The cost of traveling by car or other vehicle is deductible in the year incurred as an operating expense so long as the travel was ordinary and necessary for your rental activity—meaning common, helpful, and appropriate for your activity.
However, you can deduct car expenses only if your rental activity qualifies as a business or an investment for tax purposes. If you do a lot of driving for your rental activity, however, there’s a good chance you are engaged in a business, not an investment. Investors usually don’t do much driving to or from their rental properties or for other business purposes because (by definition) they are not actively involved in the management of their rental properties.
You can deduct only local trips that are for your rental activities. Personal trips—for example, to the supermarket or the gym—are not deductible as transportation expenses. For example, you can deduct the cost of driving to:
Moreover, you don’t have to do all the driving yourself to get a car expense deduction. Any use of your car by another person qualifies as a deductible business expense if it is directly connected with your business. Thus, for example, you can count as business mileage a car trip your employee, spouse, or child takes to deliver an item for your rental business or for any other business purpose. (Learn more about the many tax deductions to rental property owners.)
Most local trips that landlords make for their rental activities start and end at home. Whether driving from home is deductible as an operating expense depends on whether you have a home office for your rental activity, and where you drive to.
If you have a home office that qualifies as your principal place of business, you can deduct the cost of any trips you make from home to another location for your rental activity. You can get a lot of travel deductions this way. For example, you can deduct the cost of driving from home to your rental property or to the bank.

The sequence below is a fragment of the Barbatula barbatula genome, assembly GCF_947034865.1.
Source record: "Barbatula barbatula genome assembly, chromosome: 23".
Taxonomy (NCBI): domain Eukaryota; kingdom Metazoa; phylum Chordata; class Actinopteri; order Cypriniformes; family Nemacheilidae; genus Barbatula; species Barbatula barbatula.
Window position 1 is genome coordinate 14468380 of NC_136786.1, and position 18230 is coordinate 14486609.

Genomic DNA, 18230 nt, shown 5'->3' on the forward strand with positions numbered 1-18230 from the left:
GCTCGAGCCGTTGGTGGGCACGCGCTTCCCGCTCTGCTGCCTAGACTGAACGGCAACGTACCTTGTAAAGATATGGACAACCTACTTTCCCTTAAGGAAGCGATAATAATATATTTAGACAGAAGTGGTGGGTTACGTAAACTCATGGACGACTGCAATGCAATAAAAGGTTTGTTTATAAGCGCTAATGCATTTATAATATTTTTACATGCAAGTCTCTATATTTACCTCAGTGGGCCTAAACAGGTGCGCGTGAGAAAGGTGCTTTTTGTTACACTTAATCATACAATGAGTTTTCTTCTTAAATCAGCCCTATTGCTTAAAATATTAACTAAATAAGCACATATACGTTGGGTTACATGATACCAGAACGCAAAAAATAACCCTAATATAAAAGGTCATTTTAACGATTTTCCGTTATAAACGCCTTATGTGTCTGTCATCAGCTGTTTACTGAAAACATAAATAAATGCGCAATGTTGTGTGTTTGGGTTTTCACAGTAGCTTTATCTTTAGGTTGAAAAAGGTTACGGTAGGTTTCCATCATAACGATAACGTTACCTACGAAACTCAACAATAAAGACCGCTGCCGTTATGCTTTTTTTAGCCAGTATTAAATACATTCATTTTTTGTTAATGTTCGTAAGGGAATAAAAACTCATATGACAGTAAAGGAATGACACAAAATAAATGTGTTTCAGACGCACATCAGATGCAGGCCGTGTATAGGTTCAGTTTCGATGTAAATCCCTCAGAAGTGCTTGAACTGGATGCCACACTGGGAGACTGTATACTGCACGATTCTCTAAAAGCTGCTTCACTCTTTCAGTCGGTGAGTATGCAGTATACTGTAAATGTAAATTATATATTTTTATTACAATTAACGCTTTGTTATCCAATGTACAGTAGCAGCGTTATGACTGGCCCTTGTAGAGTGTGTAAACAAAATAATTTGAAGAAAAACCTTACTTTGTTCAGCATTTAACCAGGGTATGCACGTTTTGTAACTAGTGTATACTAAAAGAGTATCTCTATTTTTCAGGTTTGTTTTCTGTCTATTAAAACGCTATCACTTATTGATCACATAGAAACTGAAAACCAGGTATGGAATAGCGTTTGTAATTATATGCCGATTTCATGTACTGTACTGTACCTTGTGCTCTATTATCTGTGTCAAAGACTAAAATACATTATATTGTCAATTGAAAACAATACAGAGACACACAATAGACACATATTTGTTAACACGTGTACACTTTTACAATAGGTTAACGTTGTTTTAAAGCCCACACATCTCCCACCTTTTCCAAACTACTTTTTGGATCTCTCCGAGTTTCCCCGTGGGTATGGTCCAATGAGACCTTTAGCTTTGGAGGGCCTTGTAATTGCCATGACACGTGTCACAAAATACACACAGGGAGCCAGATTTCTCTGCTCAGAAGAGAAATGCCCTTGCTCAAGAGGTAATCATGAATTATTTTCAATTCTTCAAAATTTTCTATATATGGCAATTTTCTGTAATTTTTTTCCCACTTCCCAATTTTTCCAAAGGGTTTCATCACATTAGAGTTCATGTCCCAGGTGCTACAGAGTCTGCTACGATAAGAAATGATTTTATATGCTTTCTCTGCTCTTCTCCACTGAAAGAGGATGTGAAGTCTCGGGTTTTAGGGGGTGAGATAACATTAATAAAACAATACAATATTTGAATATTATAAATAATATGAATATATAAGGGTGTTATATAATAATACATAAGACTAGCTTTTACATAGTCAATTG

To deduct the cost of driving to and from your home office, it must qualify as your principal place of business. The rules for the home office deduction are used to determine whether a home office is a person’s principal place of business. Under these rules, a home office qualifies if it is the place where you perform management or administrative tasks. Practically any landlord can set up a home office to perform such tasks—but you may not use the office for any other purpose.
If you don’t have a home office that qualifies as your principal place of business, your transportation deductions will be limited by the commuting rule. Commuting expenses are nondeductible personal expenses. Commuting means driving from where you live to your main or regular place of work for your rental activity. For landlords, this means driving from home to their rental properties or to their outside office (if they have one).
Even if a trip from home has a business purpose—for example, to haul tools or supplies from home to your rental property—it is still considered commuting and is not deductible. (You may, however, deduct the cost of renting a trailer or any other extraordinary expenses you incur to haul the tools or supplies from your home.)
Once you arrive at your rental office or rental property, you may deduct trips to other rental-related locations. But not trips back home.
If you drive a car, SUV, van, pickup, or panel truck for your rental activity (as most landlords do), you have two options for deducting your vehicle expenses: You can use the standard mileage rate or you can deduct your actual expenses.
To use the standard mileage rate, you deduct a specified number of cents for every mile you drive for your rental activity. The IRS sets the standard mileage rate each year. To figure out your deduction, simply multiply your business miles by the applicable standard mileage rate. Check the IRS website for the current rate.
Instead of using the standard mileage rate, you can deduct the actual cost of using your car for your rental activity. Although it requires more record keeping, you’ll often get a larger deduction if you use the actual expense method instead of the standard mileage rate.
Nevertheless, many taxpayers choose the standard mileage rate because it’s easier. You only need to keep track of how many miles you drive for your rental activity, instead of keeping track of how much you spend for gas, oil, repairs, and all your other car expenses. Moreover, if you don’t drive many miles each year for your rental activity, the extra deduction you get from the actual expense method may not be worth the record keeping required.
Transportation expenses are a red flag for the IRS, so be sure you understand the rules for deducting car and local transportation expenses, including special record keeping requirements. For details, see Every Landlord's Tax Deduction Guide, by Stephen Fishman (Nolo).